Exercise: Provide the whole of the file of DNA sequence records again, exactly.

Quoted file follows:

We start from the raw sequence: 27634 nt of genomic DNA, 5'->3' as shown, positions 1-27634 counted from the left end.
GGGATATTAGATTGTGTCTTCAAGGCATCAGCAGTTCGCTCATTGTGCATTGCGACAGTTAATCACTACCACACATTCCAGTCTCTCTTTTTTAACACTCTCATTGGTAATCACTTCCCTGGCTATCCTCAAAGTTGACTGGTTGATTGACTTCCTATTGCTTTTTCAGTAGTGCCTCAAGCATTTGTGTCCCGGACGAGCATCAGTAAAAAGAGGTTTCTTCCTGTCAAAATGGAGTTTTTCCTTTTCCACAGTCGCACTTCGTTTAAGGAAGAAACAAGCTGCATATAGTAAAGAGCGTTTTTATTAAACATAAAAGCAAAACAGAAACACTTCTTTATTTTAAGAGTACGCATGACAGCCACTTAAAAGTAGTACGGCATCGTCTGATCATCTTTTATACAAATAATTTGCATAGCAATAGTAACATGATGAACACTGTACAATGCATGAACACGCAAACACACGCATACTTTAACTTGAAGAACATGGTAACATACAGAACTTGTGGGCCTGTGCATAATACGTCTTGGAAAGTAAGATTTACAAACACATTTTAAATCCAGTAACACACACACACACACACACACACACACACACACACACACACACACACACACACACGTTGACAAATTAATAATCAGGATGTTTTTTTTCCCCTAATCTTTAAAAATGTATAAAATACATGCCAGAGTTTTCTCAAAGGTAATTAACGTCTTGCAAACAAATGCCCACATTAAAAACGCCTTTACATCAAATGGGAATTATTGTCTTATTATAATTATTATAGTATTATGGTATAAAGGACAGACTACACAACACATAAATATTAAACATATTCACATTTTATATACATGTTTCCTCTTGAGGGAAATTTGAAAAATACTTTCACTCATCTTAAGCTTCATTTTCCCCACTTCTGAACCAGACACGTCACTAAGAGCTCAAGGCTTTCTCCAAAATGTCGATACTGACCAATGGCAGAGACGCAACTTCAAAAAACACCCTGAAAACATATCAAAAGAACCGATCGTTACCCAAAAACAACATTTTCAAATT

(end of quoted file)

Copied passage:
We start from the raw sequence: 27634 nt of genomic DNA, 5'->3' as shown, positions 1-27634 counted from the left end.
GGGATATTAGATTGTGTCTTCAAGGCATCAGCAGTTCGCTCATTGTGCATTGCGACAGTTAATCACTACCACACATTCCAGTCTCTCTTTTTTAACACTCTCATTGGTAATCACTTCCCTGGCTATCCTCAAAGTTGACTGGTTGATTGACTTCCTATTGCTTTTTCAGTAGTGCCTCAAGCATTTGTGTCCCGGACGAGCATCAGTAAAAAGAGGTTTCTTCCTGTCAAAATGGAGTTTTTCCTTTTCCACAGTCGCACTTCGTTTAAGGAAGAAACAAGCTGCATATAGTAAAGAGCGTTTTTATTAAACATAAAAGCAAAACAGAAACACTTCTTTATTTTAAGAGTACGCATGACAGCCACTTAAAAGTAGTACGGCATCGTCTGATCATCTTTTATACAAATAATTTGCATAGCAATAGTAACATGATGAACACTGTACAATGCATGAACACGCAAACACACGCATACTTTAACTTGAAGAACATGGTAACATACAGAACTTGTGGGCCTGTGCATAATACGTCTTGGAAAGTAAGATTTACAAACACATTTTAAATCCAGTAACACACACACACACACACACACACACACACACACACACACACACACACACACACACGTTGACAAATTAATAATCAGGATGTTTTTTTTCCCCTAATCTTTAAAAATGTATAAAATACATGCCAGAGTTTTCTCAAAGGTAATTAACGTCTTGCAAACAAATGCCCACATTAAAAACGCCTTTACATCAAATGGGAATTATTGTCTTATTATAATTATTATAGTATTATGGTATAAAGGACAGACTACACAACACATAAATATTAAACATATTCACATTTTATATACATGTTTCCTCTTGAGGGAAATTTGAAAAATACTTTCACTCATCTTAAGCTTCATTTTCCCCACTTCTGAACCAGACACGTCACTAAGAGCTCAAGGCTTTCTCCAAAATGTCGATACTGACCAATGGCAGAGACGCAACTTCAAAAAACACCCTGAAAACATATCAAAAGAACCGATCGTTACCCAAAAACAACATTTTCAAATT